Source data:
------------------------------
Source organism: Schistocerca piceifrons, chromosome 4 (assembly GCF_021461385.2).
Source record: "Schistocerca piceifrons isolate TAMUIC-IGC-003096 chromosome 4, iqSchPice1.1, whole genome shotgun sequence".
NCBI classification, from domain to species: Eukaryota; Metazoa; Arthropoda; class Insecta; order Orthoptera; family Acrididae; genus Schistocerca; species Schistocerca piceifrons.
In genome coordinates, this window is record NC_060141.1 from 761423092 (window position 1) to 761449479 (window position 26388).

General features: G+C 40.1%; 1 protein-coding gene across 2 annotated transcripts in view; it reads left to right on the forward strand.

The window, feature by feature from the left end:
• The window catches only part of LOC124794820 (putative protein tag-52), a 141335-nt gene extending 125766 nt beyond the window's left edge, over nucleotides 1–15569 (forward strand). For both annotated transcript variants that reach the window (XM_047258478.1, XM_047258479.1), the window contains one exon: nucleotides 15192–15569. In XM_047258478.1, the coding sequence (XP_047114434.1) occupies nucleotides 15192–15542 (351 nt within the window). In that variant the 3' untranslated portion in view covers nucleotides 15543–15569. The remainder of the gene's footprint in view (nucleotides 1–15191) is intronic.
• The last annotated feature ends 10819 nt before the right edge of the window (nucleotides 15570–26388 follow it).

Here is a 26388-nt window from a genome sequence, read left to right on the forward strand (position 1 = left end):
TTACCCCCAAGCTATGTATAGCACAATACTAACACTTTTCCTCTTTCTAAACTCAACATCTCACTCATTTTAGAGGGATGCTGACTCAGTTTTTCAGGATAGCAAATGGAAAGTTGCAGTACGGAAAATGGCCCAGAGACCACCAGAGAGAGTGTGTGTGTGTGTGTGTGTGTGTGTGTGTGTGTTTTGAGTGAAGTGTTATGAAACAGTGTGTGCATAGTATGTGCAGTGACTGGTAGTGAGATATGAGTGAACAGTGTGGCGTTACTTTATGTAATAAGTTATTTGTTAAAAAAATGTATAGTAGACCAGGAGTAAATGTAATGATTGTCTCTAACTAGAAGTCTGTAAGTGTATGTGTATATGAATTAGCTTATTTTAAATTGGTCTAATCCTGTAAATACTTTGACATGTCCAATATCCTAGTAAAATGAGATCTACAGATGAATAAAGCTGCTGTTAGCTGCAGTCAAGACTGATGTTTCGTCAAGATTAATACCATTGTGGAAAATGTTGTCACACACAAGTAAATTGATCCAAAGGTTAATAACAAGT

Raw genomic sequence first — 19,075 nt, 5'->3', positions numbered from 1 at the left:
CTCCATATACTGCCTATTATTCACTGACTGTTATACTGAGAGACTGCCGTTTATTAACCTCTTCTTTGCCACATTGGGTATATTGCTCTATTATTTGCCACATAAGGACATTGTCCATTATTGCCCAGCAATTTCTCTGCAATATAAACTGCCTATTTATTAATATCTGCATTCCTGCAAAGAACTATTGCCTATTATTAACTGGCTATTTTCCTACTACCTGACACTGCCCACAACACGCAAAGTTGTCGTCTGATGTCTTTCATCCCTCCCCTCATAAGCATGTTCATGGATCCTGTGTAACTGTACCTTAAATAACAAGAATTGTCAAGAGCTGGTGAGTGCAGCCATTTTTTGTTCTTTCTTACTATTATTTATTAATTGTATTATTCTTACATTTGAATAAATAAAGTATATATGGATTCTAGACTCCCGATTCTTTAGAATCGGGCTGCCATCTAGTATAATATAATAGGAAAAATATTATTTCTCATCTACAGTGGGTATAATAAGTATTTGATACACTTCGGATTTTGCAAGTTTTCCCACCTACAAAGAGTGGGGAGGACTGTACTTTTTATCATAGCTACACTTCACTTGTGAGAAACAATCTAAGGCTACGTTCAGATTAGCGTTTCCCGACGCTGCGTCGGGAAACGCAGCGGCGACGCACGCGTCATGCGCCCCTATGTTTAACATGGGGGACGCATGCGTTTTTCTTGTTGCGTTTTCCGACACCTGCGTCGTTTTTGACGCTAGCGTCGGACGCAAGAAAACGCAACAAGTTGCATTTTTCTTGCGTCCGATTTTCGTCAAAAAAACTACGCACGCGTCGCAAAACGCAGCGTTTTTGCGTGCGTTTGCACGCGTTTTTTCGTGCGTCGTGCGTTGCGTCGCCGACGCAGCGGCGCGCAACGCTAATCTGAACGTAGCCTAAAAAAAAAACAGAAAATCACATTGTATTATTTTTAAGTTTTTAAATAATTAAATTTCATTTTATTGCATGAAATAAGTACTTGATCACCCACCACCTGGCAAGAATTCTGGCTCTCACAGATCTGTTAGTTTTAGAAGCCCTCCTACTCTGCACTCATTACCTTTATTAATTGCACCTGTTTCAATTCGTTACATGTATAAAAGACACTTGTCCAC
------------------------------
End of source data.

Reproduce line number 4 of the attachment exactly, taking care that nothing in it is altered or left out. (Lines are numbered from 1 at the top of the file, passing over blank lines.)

In genome coordinates, this window is record NC_060141.1 from 761423092 (window position 1) to 761449479 (window position 26388).